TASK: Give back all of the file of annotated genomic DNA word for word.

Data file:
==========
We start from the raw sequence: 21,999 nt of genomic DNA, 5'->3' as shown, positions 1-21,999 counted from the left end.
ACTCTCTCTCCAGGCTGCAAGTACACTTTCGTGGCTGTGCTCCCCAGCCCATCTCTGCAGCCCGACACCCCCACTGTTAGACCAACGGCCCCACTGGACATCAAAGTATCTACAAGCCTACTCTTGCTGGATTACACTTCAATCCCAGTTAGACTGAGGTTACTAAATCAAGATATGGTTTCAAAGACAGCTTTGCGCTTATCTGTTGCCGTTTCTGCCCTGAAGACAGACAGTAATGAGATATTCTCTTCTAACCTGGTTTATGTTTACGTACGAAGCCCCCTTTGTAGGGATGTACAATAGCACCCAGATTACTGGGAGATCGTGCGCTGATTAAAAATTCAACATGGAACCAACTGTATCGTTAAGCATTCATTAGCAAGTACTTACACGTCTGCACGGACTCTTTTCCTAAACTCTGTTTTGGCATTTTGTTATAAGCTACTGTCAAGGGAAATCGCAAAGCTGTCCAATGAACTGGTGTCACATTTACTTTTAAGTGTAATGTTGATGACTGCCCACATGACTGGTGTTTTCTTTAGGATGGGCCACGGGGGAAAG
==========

We start from the raw sequence: 21,999 nt of genomic DNA, 5'->3' as shown, positions 1-21,999 counted from the left end.
ACTCTCTCTCCAGGCTGCAAGTACACTTTCGTGGCTGTGCTCCCCAGCCCATCTCTGCAGCCCGACACCCCCACTGTTAGACCAACGGCCCCACTGGACATCAAAGTATCTACAAGCCTACTCTTGCTGGATTACACTTCAATCCCAGTTAGACTGAGGTTACTAAATCAAGATATGGTTTCAAAGACAGCTTTGCGCTTATCTGTTGCCGTTTCTGCCCTGAAGACAGACAGTAATGAGATATTCTCTTCTAACCTGGTTTATGTTTACGTACGAAGCCCCCTTTGTAGGGATGTACAATAGCACCCAGATTACTGGGAGATCGTGCGCTGATTAAAAATTCAACATGGAACCAACTGTATCGTTAAGCATTCATTAGCAAGTACTTACACGTCTGCACGGACTCTTTTCCTAAACTCTGTTTTGGCATTTTGTTATAAGCTACTGTCAAGGGAAATCGCAAAGCTGTCCAATGAACTGGTGTCACATTTACTTTTAAGTGTAATGTTGATGACTGCCCACATGACTGGTGTTTTCTTTAGGATGGGCCACGGGGGAAAG